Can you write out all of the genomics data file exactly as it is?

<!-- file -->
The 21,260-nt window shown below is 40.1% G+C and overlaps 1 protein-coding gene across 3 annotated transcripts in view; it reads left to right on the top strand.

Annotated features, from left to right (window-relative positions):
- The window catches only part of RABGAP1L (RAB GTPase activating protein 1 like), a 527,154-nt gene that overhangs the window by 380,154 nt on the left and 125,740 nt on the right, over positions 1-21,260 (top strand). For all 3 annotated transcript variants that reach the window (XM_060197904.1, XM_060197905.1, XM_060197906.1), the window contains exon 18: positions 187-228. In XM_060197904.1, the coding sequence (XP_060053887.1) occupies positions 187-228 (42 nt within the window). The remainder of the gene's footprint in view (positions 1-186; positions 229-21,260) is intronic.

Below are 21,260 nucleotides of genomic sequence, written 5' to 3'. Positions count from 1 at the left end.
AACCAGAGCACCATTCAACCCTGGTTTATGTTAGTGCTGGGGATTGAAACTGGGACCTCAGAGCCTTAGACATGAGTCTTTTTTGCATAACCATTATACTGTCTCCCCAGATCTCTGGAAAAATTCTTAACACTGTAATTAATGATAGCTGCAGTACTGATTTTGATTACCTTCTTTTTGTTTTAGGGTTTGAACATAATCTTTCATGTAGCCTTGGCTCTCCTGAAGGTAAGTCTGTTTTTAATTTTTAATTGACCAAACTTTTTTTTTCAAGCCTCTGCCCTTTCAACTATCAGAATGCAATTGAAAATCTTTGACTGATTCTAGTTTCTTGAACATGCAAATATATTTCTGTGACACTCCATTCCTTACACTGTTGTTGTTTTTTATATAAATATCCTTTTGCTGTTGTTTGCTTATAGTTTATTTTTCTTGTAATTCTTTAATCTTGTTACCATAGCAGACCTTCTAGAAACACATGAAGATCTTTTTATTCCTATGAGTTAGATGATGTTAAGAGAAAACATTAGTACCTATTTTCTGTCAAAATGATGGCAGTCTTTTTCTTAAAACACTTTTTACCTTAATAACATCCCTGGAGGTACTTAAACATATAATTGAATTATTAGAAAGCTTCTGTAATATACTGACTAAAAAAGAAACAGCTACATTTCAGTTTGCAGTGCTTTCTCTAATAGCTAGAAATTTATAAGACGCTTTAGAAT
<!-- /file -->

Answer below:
The 21,260-nt window shown below is 40.1% G+C and overlaps 1 protein-coding gene across 3 annotated transcripts in view; it reads left to right on the top strand.

Annotated features, from left to right (window-relative positions):
- The window catches only part of RABGAP1L (RAB GTPase activating protein 1 like), a 527,154-nt gene that overhangs the window by 380,154 nt on the left and 125,740 nt on the right, over positions 1-21,260 (top strand). For all 3 annotated transcript variants that reach the window (XM_060197904.1, XM_060197905.1, XM_060197906.1), the window contains exon 18: positions 187-228. In XM_060197904.1, the coding sequence (XP_060053887.1) occupies positions 187-228 (42 nt within the window). The remainder of the gene's footprint in view (positions 1-186; positions 229-21,260) is intronic.

Below are 21,260 nucleotides of genomic sequence, written 5' to 3'. Positions count from 1 at the left end.
AACCAGAGCACCATTCAACCCTGGTTTATGTTAGTGCTGGGGATTGAAACTGGGACCTCAGAGCCTTAGACATGAGTCTTTTTTGCATAACCATTATACTGTCTCCCCAGATCTCTGGAAAAATTCTTAACACTGTAATTAATGATAGCTGCAGTACTGATTTTGATTACCTTCTTTTTGTTTTAGGGTTTGAACATAATCTTTCATGTAGCCTTGGCTCTCCTGAAGGTAAGTCTGTTTTTAATTTTTAATTGACCAAACTTTTTTTTTCAAGCCTCTGCCCTTTCAACTATCAGAATGCAATTGAAAATCTTTGACTGATTCTAGTTTCTTGAACATGCAAATATATTTCTGTGACACTCCATTCCTTACACTGTTGTTGTTTTTTATATAAATATCCTTTTGCTGTTGTTTGCTTATAGTTTATTTTTCTTGTAATTCTTTAATCTTGTTACCATAGCAGACCTTCTAGAAACACATGAAGATCTTTTTATTCCTATGAGTTAGATGATGTTAAGAGAAAACATTAGTACCTATTTTCTGTCAAAATGATGGCAGTCTTTTTCTTAAAACACTTTTTACCTTAATAACATCCCTGGAGGTACTTAAACATATAATTGAATTATTAGAAAGCTTCTGTAATATACTGACTAAAAAAGAAACAGCTACATTTCAGTTTGCAGTGCTTTCTCTAATAGCTAGAAATTTATAAGACGCTTTAGAAT